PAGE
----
Dr. Rob Pryce — PhD (Applied Health Sciences) (University of Manitoba) 2013; MSc (Rehabilitation Science) (University of Manitoba) 2008; BA (Kinesiology) (University of Winnipeg) 2003
Assistant Professor, Kinesiology and Applied Health, University of Winnipeg
Adjunct Professor, School of Medical Rehabilitation, University of Manitoba
Validation of PRDX1 as a Therapeutic Target that Mediates Radiation Resistance in Group-3 Medulloblastoma
- Dr. M. Vanan
Medulloblastoma (MBL) is the most common brain cancer in children. Treatment includes surgery (to remove tumor), chemotherapy (pills and injections), and high-dose radiation therapy (to brain, spinal cord). Roughly 40 per cent of children with MBL do not respond to treatment and die. Children who do survive have serious side effects due to radiation, including mental retardation, hormone problems, vision and hearing problems, as well as secondary cancers in the brain. Recently, scientists have described four groups of MBL— Group 1-4. The majority of children (70 per cent) with group-3 MBL respond poorly to treatment and die of the disease.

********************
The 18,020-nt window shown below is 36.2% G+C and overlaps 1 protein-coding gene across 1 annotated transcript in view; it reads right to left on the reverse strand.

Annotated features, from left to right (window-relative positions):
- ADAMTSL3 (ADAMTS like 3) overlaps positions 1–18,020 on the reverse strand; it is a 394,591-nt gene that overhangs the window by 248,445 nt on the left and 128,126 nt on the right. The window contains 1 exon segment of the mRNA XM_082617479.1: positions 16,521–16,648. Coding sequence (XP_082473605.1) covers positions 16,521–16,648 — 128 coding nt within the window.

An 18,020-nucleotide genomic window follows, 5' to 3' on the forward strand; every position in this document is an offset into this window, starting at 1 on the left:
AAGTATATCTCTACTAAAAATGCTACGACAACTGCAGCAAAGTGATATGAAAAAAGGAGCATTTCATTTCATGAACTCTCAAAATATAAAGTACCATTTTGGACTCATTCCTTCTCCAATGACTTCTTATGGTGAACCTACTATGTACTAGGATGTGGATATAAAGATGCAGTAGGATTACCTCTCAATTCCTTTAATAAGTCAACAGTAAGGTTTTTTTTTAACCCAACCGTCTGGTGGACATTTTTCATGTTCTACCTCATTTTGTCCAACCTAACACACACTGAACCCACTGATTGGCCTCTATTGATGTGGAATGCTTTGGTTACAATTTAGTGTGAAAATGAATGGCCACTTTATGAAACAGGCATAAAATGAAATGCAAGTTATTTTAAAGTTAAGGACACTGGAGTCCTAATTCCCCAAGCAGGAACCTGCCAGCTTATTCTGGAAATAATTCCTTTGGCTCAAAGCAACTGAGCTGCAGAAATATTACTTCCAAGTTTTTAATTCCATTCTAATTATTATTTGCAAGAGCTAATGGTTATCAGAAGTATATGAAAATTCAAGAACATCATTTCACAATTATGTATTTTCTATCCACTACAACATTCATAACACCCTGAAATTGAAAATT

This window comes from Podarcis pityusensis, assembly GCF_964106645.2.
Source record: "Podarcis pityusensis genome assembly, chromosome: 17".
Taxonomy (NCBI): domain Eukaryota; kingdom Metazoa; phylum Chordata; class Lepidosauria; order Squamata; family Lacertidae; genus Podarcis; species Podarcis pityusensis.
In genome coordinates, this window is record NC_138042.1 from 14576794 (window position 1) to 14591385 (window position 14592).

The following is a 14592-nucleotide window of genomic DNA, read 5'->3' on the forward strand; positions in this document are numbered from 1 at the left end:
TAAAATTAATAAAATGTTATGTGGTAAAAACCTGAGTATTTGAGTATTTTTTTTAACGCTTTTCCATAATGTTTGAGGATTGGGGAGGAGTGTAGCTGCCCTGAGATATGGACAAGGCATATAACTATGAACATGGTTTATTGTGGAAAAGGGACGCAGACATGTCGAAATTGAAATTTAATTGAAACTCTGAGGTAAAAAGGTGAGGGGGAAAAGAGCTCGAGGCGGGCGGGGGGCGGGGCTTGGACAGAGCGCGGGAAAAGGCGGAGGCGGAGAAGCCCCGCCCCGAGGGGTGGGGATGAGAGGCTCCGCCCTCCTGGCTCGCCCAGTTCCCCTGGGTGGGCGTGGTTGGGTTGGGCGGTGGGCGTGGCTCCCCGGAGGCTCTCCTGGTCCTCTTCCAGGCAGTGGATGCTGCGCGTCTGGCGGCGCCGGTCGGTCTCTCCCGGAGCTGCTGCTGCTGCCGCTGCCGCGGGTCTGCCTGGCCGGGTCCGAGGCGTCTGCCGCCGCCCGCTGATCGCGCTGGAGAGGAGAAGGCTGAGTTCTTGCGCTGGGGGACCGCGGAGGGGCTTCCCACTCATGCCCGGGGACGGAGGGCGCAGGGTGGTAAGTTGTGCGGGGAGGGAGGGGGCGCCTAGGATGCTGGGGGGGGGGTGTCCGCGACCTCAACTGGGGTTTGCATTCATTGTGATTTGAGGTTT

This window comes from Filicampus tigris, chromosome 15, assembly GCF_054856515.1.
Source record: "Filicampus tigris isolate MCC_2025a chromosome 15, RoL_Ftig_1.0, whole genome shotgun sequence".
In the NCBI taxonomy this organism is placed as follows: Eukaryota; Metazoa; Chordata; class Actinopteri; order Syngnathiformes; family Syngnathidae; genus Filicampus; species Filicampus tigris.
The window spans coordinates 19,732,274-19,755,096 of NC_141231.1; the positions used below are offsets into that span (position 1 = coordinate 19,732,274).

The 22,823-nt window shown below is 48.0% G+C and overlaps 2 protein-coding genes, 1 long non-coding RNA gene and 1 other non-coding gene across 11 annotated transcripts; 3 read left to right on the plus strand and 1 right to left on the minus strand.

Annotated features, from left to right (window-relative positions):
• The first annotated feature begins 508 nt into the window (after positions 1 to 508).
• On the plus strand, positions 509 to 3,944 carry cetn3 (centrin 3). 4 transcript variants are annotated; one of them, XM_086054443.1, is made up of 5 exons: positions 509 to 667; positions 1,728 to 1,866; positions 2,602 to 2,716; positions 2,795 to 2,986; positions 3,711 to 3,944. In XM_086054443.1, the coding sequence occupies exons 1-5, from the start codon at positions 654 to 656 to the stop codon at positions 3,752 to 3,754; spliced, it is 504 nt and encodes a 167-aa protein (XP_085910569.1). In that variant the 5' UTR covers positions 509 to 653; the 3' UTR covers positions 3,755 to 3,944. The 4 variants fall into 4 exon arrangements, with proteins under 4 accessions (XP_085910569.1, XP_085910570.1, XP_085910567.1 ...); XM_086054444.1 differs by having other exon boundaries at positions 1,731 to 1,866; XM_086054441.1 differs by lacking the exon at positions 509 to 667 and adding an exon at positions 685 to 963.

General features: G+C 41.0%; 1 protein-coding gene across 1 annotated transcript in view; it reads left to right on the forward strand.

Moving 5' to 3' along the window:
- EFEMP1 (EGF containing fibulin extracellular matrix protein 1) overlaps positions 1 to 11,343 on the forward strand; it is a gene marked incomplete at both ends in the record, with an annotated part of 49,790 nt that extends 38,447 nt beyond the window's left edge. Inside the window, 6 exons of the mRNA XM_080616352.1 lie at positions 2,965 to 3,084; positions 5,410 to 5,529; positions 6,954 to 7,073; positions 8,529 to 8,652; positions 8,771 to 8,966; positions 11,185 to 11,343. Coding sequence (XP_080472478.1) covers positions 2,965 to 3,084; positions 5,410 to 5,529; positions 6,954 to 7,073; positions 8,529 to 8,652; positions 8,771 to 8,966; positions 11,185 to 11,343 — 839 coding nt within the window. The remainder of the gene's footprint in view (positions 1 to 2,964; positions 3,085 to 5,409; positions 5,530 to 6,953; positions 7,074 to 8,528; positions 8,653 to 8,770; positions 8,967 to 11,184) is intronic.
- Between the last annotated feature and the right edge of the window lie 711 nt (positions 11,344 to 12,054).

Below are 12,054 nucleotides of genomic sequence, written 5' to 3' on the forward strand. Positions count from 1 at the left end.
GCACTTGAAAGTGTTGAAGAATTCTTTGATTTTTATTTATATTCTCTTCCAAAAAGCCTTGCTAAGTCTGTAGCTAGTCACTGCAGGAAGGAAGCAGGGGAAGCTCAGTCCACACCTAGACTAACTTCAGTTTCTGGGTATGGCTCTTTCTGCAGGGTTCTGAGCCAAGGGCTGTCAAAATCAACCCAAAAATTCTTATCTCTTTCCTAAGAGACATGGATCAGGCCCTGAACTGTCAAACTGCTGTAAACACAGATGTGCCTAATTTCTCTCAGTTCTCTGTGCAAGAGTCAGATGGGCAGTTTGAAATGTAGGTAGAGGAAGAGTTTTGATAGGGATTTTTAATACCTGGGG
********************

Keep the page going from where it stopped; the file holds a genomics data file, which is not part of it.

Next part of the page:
The PRDX1 protein is known to protect brain and lung cells from radiation-induced damage and death. Based on evidence from literature, we think that the PRDX1 protein is present at high levels in group-3 MBL and is the cause for poor response to radiation treatment.
Firstly, we hope to find out whether PRDX1 is increased in group-3 MBL. Next, whether a decrease in PRDX1 levels or inhibition of the protein (using a chemical, adenanthin) in group-3 MBL tumor cells can kill more cells with less radiation. Lastly, we will use interventional radiology treatment on mice bearing group-3 MBL tumors with low PRDX1 protein and see whether radiation increases their survival time when compared to mice bearing tumors with normal PRDX1 levels.